Friday, August 19, 2016

Stephen A. Gabuzda 1885-1966 Part 4

A Growing Business

The family continued to grow for Stephen and Mary GABUZDA. Stephen Jerome Gabuzda was born on 12 June 1920 and Martha Gabuzda was on 28 Nov 1922. Two more daughters were added including Bernice Gabuzda on 26 Sept 1925 and Marion Gabuzda on 24 Apr 1928.

The decade just after the Great War was a boom-time in America. For the immigrant sons of Slovak peasant farmers, the American dream was becoming a reality after two decades of hard work. In Freeland, Luzerne, Pennsylvania, Steve and George GABUZDA were expanding Gabuzda Brothers Meats, adding a dairy farm to their growing business in 1922. They named their company “Ayrshire Breeders and Dairy Corporation.” They bought the title to the 101 acre dairy farm three miles east of Freeland that became known as Glen Almus Farm, named by Stephen’s daughter, Irene. Both Freeland Gabuzda families would go out to the farm together on Sundays.

Around this same time, in September 1922, a nephew, fourteen year old, Andy HAZARA, arrived to the U. S. from Lopuchov, Austria Hungary, to Freeland. Andy's mother was Zuzana Gabuzda Hazara, a sister to the four Gabuzda siblings who arrived twenty years earlier. Susan married Andrew Hazara and Andy was their only child. Stephen met him at Ellis Island. Irene, eight years old at the time, Stephen's oldest, remembers when Andy came to his new home in Freeland. "I'll never forget the day he came. He looked like a little scared rabbit, and he had his pack tied, and he was carrying it. My mother greeted him at the door, I was behind her. He got down on his knees and he kissed her hand. Andy had his haircut so short because the first thing they did at Ellis Island was to shave his head." Irene remembers that Andy knew no English at all when he first arrived, but he learned English quickly living in the house with her family, working in the Gabuzda Brothers store. Andy also went to a tutor, Mr. Johnson on Ridge St. in Freeland, who taught Andy all the way to the eighth grade level in just six weeks or was it six months? Part of Andy's apprenticeship with the Gabuzda Brothers business was taking the butcher wagon on a regular run through the small coal patch-towns and villages just outside of Freeland to cut and sell meat for the many customers in places like Jeddo, Highland, Eckley, and Upper Lehigh.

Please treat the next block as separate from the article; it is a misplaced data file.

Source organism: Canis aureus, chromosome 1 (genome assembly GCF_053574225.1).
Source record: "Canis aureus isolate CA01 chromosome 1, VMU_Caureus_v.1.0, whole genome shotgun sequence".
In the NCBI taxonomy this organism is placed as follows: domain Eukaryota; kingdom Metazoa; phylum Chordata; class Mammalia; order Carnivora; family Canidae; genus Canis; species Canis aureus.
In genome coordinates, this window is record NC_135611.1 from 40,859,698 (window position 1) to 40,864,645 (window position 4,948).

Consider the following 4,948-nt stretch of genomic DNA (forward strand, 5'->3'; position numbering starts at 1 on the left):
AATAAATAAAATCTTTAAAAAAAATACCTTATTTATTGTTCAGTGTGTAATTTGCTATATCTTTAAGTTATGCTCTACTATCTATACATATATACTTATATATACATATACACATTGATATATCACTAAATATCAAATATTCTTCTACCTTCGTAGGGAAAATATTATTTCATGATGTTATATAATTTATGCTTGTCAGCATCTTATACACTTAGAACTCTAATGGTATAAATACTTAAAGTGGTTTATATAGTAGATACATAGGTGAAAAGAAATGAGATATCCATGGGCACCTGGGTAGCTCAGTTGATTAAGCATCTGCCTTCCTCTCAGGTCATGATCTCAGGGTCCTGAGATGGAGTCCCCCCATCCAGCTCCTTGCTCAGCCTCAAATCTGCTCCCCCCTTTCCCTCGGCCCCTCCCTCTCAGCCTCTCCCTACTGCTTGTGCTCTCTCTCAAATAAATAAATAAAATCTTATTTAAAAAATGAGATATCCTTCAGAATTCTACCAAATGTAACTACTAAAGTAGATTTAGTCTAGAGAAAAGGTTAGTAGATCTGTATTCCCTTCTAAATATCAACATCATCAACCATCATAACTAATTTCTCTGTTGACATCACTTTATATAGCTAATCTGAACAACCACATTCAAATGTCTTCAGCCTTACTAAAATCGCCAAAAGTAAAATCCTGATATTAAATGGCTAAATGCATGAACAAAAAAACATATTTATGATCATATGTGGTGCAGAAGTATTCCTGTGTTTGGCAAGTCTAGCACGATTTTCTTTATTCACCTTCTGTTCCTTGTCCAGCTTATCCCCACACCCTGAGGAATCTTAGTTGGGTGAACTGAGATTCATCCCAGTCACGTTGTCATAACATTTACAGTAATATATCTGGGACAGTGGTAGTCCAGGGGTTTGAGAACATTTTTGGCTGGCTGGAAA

Employer and Employee picnic at Gabuzda`s Glen Almus Dairy and Truck Farm, Pond Creek, PA, circa 1932.
From left to right: Alvina Peters (father, Carl, works on farm), Mary Gabuzda with arms around daughters Marion and Beezie, Mrs. Hogg holding Cyril, (newly arrived from Scotland - Living and working on farm with husband), Martha in front of Mrs. Hogg, Mrs. Anna Peters and daughter, Lorraine Peters in white, Eddie and Tommy Fedorshak (father, Peter Fedorshak worked in Stephen’s store) in front of them, and Anna Gabuzda with little Tommy Gabuzda. Photo from my mother's scrapbook.